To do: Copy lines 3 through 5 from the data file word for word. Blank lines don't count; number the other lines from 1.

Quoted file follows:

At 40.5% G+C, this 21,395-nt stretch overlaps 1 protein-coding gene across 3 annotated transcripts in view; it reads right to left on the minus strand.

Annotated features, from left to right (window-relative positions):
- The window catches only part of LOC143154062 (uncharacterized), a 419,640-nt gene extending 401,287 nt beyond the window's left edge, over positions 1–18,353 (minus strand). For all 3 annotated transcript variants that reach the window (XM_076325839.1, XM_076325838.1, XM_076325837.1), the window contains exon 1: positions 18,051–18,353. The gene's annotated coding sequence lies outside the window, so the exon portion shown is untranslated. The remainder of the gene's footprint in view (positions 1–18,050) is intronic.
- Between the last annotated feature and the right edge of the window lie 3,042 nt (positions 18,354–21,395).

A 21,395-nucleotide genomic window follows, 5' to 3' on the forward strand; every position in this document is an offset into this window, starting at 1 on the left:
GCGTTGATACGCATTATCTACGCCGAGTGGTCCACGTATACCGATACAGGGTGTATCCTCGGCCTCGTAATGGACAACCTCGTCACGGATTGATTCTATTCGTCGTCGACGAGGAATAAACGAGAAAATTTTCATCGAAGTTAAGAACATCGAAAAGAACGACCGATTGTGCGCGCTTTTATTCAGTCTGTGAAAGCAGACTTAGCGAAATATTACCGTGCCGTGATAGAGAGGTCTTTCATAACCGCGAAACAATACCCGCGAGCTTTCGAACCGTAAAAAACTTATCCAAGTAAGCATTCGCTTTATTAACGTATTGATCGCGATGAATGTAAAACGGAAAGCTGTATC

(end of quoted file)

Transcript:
- The window catches only part of LOC143154062 (uncharacterized), a 419,640-nt gene extending 401,287 nt beyond the window's left edge, over positions 1–18,353 (minus strand). For all 3 annotated transcript variants that reach the window (XM_076325839.1, XM_076325838.1, XM_076325837.1), the window contains exon 1: positions 18,051–18,353. The gene's annotated coding sequence lies outside the window, so the exon portion shown is untranslated. The remainder of the gene's footprint in view (positions 1–18,050) is intronic.
- Between the last annotated feature and the right edge of the window lie 3,042 nt (positions 18,354–21,395).

A 21,395-nucleotide genomic window follows, 5' to 3' on the forward strand; every position in this document is an offset into this window, starting at 1 on the left: